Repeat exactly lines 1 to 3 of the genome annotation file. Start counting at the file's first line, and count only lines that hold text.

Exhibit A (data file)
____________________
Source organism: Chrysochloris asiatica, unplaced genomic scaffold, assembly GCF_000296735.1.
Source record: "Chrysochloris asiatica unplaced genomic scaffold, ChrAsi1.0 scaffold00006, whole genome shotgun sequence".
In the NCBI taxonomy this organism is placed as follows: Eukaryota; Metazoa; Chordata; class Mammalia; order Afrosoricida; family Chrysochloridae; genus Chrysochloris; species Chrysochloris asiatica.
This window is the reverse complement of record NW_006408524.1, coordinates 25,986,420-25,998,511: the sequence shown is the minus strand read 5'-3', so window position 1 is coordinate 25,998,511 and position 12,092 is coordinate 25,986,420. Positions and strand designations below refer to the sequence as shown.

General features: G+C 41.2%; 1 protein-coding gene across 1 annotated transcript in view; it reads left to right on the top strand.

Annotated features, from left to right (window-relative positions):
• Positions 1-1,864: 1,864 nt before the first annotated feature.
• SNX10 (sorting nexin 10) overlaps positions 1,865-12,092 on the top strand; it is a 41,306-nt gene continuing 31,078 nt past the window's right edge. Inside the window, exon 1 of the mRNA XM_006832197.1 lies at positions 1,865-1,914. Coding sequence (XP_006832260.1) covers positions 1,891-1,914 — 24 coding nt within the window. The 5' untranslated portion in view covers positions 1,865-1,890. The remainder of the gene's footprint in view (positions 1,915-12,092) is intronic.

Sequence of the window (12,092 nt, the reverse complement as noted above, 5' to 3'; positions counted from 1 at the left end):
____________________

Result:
Source organism: Chrysochloris asiatica, unplaced genomic scaffold, assembly GCF_000296735.1.
Source record: "Chrysochloris asiatica unplaced genomic scaffold, ChrAsi1.0 scaffold00006, whole genome shotgun sequence".
In the NCBI taxonomy this organism is placed as follows: Eukaryota; Metazoa; Chordata; class Mammalia; order Afrosoricida; family Chrysochloridae; genus Chrysochloris; species Chrysochloris asiatica.